Han Ly who is a PhD Student in the Pharmacology program won 1rst place in the student category at the poster award competition of the Markesbery Symposium on Aging and Dementia. The event took place last week on November 4th and 5th, here at the University of Kentucky.
Han Ly is currently a student in Dr. Despa' s laboratory. The title of her poster was "Aβ-Amylin Interaction in Brains of Patients with Early-Onset Familial Alzheimer’s Disease"
Please read below the abstract:
Aβ-Amylin Interaction in Brains of Patients with Early-Onset Familial Alzheimer’s Disease
Han Ly1, Savita Sharma1, Miao Liu1, Nirmal Verma1, Jing Chen1, Haining Zhu1, Martin Chow2, Louis B. Hersh2, Claire Troakes3, Matthew Nolan3, Safa Al-Sarraj3, Andrew King3, Istvan Bodi3, Florin Despa1
1 Department of Pharmacology & Nutritional Sciences, 2 Department of Molecular & Cellular Biochemistry, University of Kentucky, Lexington, KY
3 MRC London Neurodegenerative Diseases Brain Bank, Kings College London, London, UK
Objectives: Brain tissues from familial Alzheimer’s disease (F-AD) patients were investigated for possible accumulation of amylin, a pancreatic hormone that is co-secreted with insulin and has similar cytotoxic properties to Aβ.
Methods: Randomized temporal lobe samples from non-diabetic AD patients with presenilin or amyloid precursor protein mutations (F-AD group; <65 yrs old; N=27) and healthy individuals (Ctl group; >75 yrs old; N=12) were tested for amylin deposition by immunohistochemistry, ELISA, western blot and mass spectrometry. Duolink in situ proximity ligation assay (PLA) was employed to verify a possible amylin-Aβ interaction. Tissue pellets were treated with formic acid, freeze dried, then re-suspended in guanidine hydrochloride for further analysis with an amylin antibody by dot blot. To further test the hypothesis that amylin dyshomeostasis exacerbates F-AD pathology by forming mixed amylin-Aβ plaques, we generated a F-AD rat model that overexpresses human amylin in the pancreas (ADHIP). ADHIP rats (N=7; 12 months of age) were compared with age-matched WT rats (N=6), HIP rats (N=4) and F-AD rats (N=7) rats for cognitive performance by novel object recognition and Morris water maze.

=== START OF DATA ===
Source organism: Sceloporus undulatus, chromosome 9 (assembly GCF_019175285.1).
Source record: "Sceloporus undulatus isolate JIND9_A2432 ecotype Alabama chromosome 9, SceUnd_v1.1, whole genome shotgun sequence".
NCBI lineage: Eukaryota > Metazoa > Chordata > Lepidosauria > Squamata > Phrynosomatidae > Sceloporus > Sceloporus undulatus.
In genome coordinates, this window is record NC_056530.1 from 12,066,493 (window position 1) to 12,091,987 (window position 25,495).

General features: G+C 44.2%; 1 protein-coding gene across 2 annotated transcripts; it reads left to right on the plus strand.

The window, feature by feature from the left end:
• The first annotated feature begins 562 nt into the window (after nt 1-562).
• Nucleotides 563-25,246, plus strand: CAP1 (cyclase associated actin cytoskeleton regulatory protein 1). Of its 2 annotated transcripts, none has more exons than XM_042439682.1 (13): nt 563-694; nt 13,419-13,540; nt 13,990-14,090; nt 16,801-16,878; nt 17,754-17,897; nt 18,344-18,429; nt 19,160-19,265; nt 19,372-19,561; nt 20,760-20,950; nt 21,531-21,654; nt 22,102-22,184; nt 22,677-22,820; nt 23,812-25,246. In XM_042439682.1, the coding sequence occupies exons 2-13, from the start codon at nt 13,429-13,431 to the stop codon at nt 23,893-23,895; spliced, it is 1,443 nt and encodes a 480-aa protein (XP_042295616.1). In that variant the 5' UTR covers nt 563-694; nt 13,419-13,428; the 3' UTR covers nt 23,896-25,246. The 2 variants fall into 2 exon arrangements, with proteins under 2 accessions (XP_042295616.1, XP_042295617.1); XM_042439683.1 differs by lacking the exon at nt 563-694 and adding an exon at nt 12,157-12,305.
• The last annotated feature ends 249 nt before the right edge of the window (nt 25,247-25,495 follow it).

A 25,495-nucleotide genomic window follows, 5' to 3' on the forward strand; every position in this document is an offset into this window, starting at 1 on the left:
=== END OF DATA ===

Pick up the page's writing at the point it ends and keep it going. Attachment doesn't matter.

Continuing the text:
Results: Brains of patients with F-AD display amylin immunoreactivity and mixed amylin-Aβ plaques in tissue parenchyma and blood vessels. Interestingly, intraneural amylin deposition appears to correlate with extraneural Aβ accumulation. The presence of mixed amylin-Aβ plaques correlates with an increase (>400% vs. Ctl; P<0.01) of the proximity signal in PLA experiments demonstrating the amylin-Aβ interaction. The levels of soluble amylin as measured by ELISA and western blot were comparable in both F-AD and Ctl groups. Intriguingly, after treatment of brain tissues with formic acid and guanidine hydrochloride, dot blot analysis displayed >300% (P<0.001) higher amylin levels in F-AD brains compared to controls, suggesting that large amylin aggregates fragmented into small oligomers that were recognized by the anti-amylin antibody. The identity of the amylin peptide was further tested by mass spectrometry data, thus convincingly demonstrating that amylin is contained in brain lysates from F-AD patients. Compared to AD rats, the newly generated ADHIP rats show declined recognition memory and impaired learning and spatial memory at an earlier stage of life, indicating that the brain amylin accumulation worsens F-AD pathology.
Conclusions: Blood amylin interacts with Aβ in familial AD and accelerates the disease development and its pathological progression.